But then you make this statement: "The Biblical idea of the second coming of Jesus Christ fits into this paradigm, as a prediction of a future situation where Christianity will be reconciled with science through astrotheology." This seems to be more your wish that astrotheological component of Christianity will someday become more relevant. I doubt the early mythologists could have anticipated the extent to which modern science would split from mystical explanations of the world. Were people at the dawn of Christianity even aware of Christianity as a religion? It seems to me that 2,000 years ago, we were still groping in the dark in terms of scientific understanding and that such a statement is not as well supported by evidence as your basic premise that Christianity is rooted in an observation of the cosmos. I don't know if Murdock goes into such mystical territory or not, but it seems that if there is to be a paradigm shift leading to wider acceptance of the astrological basis of Christianity, it has to be strictly evidence-based or you risk having the proverbial baby tossed out with the bathwater.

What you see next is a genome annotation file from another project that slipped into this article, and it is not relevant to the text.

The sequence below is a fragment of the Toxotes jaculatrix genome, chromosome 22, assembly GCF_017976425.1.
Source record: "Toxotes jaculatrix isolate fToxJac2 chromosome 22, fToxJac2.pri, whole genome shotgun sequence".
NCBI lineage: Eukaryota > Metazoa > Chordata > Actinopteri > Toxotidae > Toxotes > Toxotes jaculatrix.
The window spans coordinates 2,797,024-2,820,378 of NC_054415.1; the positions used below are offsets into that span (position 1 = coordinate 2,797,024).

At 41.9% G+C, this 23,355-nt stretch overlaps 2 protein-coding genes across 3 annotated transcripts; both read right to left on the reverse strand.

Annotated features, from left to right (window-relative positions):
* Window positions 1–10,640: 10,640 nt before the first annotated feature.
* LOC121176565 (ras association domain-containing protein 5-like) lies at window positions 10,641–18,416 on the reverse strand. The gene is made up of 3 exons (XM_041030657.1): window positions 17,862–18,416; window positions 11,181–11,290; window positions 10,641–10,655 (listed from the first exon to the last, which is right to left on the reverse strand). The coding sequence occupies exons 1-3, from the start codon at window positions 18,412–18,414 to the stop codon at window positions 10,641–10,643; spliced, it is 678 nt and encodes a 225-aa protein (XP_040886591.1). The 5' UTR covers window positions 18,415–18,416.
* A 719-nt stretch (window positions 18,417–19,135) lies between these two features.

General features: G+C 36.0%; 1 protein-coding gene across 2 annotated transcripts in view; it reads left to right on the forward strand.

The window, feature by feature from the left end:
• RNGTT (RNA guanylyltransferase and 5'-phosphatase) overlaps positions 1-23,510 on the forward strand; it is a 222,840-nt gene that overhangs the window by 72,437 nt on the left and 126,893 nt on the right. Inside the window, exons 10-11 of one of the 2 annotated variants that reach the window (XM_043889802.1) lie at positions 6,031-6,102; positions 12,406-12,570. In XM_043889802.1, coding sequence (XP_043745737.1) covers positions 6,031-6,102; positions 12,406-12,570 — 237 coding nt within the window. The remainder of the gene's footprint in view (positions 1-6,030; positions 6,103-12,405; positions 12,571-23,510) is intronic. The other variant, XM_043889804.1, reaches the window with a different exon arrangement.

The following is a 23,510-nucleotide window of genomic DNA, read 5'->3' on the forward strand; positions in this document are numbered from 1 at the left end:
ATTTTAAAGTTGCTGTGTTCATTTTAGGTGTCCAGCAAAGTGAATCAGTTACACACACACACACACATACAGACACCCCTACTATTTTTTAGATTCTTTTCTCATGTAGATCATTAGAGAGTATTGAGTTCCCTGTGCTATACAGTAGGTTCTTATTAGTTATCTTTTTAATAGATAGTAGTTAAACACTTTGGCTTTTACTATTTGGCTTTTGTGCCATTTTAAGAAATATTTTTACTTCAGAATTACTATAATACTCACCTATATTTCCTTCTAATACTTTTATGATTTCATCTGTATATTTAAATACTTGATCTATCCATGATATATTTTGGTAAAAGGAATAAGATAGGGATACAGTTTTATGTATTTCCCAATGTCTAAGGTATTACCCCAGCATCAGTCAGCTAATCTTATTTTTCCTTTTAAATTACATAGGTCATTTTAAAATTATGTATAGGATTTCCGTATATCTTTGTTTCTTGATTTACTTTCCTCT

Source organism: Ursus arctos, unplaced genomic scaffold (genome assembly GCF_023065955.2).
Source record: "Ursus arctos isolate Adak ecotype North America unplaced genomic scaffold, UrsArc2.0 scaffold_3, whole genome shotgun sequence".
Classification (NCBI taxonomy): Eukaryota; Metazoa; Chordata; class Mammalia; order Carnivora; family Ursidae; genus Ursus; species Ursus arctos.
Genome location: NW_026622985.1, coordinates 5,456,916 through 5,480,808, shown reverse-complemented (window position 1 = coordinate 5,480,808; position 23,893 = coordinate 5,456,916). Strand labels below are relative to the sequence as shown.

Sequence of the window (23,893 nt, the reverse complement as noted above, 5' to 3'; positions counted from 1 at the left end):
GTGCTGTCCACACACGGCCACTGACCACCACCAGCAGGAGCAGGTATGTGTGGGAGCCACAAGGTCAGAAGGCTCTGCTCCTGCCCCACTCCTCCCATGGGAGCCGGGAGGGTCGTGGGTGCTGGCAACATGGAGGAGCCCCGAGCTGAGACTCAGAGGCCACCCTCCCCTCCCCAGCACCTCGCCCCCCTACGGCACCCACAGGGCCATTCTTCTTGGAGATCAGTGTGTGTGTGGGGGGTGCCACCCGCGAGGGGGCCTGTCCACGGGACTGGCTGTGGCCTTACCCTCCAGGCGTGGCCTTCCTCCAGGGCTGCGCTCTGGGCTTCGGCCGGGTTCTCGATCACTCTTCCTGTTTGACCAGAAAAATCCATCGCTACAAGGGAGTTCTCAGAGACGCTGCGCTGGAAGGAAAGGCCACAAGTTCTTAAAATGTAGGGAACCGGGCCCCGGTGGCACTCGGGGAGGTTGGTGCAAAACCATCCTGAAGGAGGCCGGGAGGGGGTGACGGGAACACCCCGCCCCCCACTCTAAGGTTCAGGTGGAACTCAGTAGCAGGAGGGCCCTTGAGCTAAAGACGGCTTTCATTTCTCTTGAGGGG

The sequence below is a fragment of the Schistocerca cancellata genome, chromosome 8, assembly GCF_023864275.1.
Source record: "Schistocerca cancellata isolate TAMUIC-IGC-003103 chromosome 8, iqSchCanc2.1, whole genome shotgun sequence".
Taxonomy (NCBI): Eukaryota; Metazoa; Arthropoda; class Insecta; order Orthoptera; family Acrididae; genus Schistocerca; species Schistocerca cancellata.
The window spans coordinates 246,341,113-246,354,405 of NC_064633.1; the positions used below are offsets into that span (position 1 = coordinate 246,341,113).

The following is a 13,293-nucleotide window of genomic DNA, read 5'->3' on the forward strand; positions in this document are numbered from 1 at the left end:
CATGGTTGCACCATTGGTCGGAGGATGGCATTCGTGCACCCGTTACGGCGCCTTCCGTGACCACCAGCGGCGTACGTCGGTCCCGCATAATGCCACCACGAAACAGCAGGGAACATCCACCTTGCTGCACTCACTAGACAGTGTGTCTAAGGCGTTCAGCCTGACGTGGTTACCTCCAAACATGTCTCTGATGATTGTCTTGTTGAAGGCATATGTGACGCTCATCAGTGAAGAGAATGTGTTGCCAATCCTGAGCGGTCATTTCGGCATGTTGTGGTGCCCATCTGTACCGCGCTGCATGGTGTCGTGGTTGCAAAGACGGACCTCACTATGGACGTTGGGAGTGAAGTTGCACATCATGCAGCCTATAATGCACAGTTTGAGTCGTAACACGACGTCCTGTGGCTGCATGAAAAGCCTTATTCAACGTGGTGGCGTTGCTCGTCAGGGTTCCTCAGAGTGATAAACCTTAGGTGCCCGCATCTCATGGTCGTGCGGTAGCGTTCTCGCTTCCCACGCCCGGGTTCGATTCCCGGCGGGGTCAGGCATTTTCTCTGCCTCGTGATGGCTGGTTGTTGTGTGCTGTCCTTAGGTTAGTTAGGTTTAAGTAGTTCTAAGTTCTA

Just my $.02.


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Post Re: Christ in Egypt: The Mythicist Position
It is about trying to work out the intentions of the writers of the Gospels. To attempt to reconstruct how the gospels came to be written, we have to consider what the source documents were. The Gospels have an astrotheological framework grounded in observation of precession of the equinox. The interesting thing is that this framework has been suppressed and hidden for the last two thousand years. If we imagine Jesus Christ as the hidden genius responsible for this big idea that gave the impetus to the embroidered tales, we do come back to an evemerist reading, but one that is entirely different from conventional pictures. You can consider this a gospel according to Robert Tulip.